If one accepts the idea that suburbanites are looking for centrality then we must put the theory that they are seeking harmony with nature into perspective. (Corajoud, 2004). Our point of view is that these people are more inclined to look for a countrified décor, rather than total immersion in a rural setting. More than a proximity to country life, it is the accessibility to centrality (shops, schools, cinemas, jobs) that motivates their choice. In fact, their main concern is not being left out of dynamic urban life; rather, they want to be an integral part of it, totally integrated into the life of the area. Having a house in the suburbs allows people to benefit from the assets centrality has to offer as well as satisfying the desire of owning one’s own house and piece of land, with a countrified décor (Raymond et al., 2001).

Bearing in mind the importance of centrality in suburban life, leads us to re-examine the very existence of the suburb (Paquot, 2006) acknowledging the fact that centrality in today’s “urban society” is no longer attached, as Lefebvre thought, to the city centre, but is spread out into numerous urban niches, which are spatially farther and farther from the city centre. These urban niches are popping up all over the place even in the farthest reaches of the suburbs. In other words, centrality in an “urban society” is not polycentric in our opinion, like in American edge cities, but far more scattered into a multitude of centralities : there is a centrality in scattered urbanism ; there is scattered urbanism in centrality.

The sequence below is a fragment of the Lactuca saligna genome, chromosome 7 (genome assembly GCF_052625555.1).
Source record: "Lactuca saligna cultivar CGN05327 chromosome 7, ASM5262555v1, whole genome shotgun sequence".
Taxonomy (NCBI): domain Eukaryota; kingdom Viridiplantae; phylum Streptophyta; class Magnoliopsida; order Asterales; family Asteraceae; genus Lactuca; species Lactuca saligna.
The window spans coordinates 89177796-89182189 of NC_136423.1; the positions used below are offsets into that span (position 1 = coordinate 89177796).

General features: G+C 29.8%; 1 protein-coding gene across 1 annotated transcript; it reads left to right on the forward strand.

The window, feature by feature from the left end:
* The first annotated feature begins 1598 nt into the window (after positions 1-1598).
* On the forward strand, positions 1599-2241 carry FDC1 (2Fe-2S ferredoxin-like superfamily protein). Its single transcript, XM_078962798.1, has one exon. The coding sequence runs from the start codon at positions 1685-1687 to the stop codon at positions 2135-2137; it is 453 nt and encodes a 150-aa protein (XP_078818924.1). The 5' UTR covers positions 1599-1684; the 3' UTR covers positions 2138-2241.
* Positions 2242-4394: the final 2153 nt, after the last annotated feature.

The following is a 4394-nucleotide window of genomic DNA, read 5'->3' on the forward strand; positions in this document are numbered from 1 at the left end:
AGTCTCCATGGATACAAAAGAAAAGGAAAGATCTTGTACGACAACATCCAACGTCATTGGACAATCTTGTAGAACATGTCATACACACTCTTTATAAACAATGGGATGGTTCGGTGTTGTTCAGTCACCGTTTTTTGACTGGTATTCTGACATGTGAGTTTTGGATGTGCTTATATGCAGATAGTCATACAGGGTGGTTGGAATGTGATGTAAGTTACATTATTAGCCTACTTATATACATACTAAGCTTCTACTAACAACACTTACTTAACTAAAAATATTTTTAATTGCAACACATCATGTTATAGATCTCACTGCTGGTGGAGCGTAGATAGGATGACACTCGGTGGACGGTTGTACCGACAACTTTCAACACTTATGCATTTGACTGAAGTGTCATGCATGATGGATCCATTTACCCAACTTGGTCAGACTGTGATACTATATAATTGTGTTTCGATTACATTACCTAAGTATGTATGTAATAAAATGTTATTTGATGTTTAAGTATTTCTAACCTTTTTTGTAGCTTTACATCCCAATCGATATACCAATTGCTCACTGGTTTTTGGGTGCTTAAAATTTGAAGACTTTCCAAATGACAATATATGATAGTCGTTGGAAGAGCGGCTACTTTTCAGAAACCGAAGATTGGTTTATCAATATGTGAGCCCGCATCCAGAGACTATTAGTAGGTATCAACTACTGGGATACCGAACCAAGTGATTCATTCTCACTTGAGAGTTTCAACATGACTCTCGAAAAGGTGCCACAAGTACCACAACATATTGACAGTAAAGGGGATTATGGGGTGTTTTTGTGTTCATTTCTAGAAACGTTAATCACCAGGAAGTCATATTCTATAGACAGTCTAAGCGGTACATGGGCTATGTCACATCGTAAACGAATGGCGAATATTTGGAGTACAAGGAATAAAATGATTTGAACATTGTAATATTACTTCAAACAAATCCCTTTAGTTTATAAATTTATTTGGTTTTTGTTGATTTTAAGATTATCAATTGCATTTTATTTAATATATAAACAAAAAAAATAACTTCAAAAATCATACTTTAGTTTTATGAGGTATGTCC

Therefore, in today’s “urban society”, do peripheral areas or suburban areas, in the strictest sense of the words, still exist ? Surely, this shows that a study of suburban areas in terms of centrality renders the dualistic premise opposing the centre/periphery inadequate : the centre can become the periphery as much as the periphery can become the centre. In this respect, isn’t the development of extended urban areas in the United States (Phoenix, Los Angeles, Las Vegas, Houston) an urban model, where there is no countryside, where there are no suburbs or town centres but where centrality can be seen everywhere ? (Abbott, 1987 ; 2001 ; Maumi, 2008) Doesn’t this emerging model help us to better understand the evolution of suburbia and that of ‘urban society’ in France today ?

If, to a great extent, this is true, then it follows that the centrality of the city centre in the Lefebvre sense, still exists and is still pertinent in Paris, as demonstrated by the sociologists, Michel Pinçon and Monique Pinçon-Charlot (1989 ; 2004 ; 2007). In this sense, even if, in many ways, urban society challenges the idea of centre/periphery dualism, it is still true that this dualism hasn’t completely disappeared. Therefore, one should also examine the process of gentrification, that is to say, the return to the city centres of the upwardly mobile, upper-middle classes (“bourgeois bohemian” – “bobos”, “yuppies”, “guppies”) (Bidou-Zachariasen, 2003), who consider the attraction of the city centre essential to their existence (Stébé, Marchal, 2009).

In conclusion, doesn’t the emergence of centralities all over “urban society” result in a continuum, with the centre and the periphery as its two poles, only to finally appear as reasonably rare situations ?